"Jim, do you think Humanism is the best non-religious philosophy to follow?"
Humanism is an outlook attaching prime importance to being human. Humanist beliefs stress the value and goodness of human beings, emphasize common human needs, and seek solely rational ways of solving human problems. Outside the framework of religion or supernaturalism, Humanism affirms our ability and responsibility to lead meaningful, ethical lives capable of adding to the greater good of humanity. Many people tend to equate morality, ethics, spirituality, goodness with religion or belief in God, while a Humanist sees these as innate and inherent human characteristics and interests.
Humanists also view science as the best framework for understanding the origins of the universe and for creating a coherent and meaningful understanding of our place in the world, as opposed to the narratives of religion. Whereas atheism is more of a position (disbelief in the existence of God or gods) humanism is more of a practice - living a meaningful, ethical, responsible, altruistic, spiritual life.
The potential problem I see is in the last three letters - "ism." Any "ism" runs the risk of taking on the same characteristics that make religion problematic. An "ism" typically starts dividing up the world into who's in and who's out. Think of the language people use around isms - "I AM a Christian, "I AM a Buddhist," "I AM an Atheist," "I AM a Humanist" - we adopt these "isms" as our identify and then soon become another religion. Isms can lead to a tribal mentality that separate and divide people, and pit them against each other. When we are entrenched in our isms, we tend to obsess over what makes us different, and lose sight of what makes us similar or unites us as one human family. For example, Abraham Maslow created the "Hierarchy of Needs" as a way of describing the universal needs and desires we all have as human beings. There is much more common ground for cultivating a meaningful unity and harmony, but we struggle to see this when we are entrenched in our tribes, warring against one another.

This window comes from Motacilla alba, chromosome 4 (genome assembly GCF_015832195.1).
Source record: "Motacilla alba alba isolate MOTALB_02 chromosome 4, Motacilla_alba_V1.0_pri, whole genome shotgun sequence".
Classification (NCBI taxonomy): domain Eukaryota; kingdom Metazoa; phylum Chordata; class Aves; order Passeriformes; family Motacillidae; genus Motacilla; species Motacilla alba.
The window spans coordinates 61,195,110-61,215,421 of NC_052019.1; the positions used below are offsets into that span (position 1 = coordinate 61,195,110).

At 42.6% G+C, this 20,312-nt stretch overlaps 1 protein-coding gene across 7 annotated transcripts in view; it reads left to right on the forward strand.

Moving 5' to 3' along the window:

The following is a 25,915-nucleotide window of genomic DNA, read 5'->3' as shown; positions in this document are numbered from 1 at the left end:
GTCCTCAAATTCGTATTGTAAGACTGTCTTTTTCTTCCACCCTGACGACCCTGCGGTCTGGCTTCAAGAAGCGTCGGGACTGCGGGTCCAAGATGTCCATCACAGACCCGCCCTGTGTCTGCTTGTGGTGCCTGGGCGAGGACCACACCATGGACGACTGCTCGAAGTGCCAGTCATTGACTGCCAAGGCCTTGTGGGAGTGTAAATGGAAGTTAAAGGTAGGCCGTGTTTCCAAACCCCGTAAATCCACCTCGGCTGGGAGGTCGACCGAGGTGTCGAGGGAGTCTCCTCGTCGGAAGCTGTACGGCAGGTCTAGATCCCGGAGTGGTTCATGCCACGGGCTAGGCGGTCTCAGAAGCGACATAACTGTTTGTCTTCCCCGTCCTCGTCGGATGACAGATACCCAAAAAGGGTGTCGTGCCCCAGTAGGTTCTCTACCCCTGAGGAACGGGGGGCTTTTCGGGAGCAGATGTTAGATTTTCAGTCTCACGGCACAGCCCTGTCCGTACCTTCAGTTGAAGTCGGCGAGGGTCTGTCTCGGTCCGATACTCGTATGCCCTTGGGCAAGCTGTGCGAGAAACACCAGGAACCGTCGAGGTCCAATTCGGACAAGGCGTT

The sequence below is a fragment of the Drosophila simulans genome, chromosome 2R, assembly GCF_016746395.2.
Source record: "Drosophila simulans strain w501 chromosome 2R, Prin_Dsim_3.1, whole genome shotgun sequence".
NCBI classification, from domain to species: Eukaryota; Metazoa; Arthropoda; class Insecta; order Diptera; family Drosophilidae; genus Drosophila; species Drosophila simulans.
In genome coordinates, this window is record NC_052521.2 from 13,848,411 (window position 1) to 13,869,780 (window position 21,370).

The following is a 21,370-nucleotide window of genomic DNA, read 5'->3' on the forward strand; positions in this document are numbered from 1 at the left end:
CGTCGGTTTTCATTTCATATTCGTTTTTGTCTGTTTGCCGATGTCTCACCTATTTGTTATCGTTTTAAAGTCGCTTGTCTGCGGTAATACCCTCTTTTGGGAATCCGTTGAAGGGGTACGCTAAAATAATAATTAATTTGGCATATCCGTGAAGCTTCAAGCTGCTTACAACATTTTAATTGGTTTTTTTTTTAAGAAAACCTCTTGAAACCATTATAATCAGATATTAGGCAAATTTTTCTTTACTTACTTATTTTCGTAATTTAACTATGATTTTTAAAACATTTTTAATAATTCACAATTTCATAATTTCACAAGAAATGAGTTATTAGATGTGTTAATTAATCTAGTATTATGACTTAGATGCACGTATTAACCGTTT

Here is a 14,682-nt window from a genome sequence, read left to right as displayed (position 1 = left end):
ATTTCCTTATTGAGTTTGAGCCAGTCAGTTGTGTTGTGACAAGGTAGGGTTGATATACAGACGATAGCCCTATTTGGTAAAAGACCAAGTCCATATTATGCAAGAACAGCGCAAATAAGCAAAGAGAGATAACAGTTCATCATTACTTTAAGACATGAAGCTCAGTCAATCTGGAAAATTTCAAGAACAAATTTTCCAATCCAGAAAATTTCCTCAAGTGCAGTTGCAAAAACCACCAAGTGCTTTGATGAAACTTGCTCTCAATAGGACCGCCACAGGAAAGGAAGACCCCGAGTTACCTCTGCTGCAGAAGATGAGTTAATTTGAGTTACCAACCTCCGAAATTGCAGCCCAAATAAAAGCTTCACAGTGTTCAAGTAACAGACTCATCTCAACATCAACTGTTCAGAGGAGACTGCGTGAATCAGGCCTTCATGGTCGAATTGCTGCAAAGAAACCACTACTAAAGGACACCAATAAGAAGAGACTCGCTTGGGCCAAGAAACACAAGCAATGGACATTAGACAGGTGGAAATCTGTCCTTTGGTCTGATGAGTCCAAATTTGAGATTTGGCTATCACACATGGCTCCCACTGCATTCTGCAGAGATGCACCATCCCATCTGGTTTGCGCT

A term that has especially risen to prominence in recent years is "identity politics," which are groups of people having a particular racial, religious, ethnic, social, or cultural identity who tend to promote their own specific interests or concerns without regard to the interests or concerns of any larger group.
You can believe something without making it an ism. I have a firm conviction in gravity but I do not tell people I am a Gravitist or follow Gravitism. Consider the possibility of finding a bigger game in life than following an ism. For example, why not decide that what you ultimately want in life is to actualize the fullest extent of your potentialities and possibilities as a human being. Then you can incorporate what you find as meaningful from various philosophies, without becoming attached to one of them as a religion. Even if you find one philosophy to be sufficient as a framework for a meaningful life, you don't have to make it an ism or turn it into a religion.
One of the themes of my upcoming book is how to cultivate a meaningful and fulfilling life without getting sucked into the ism-mentality.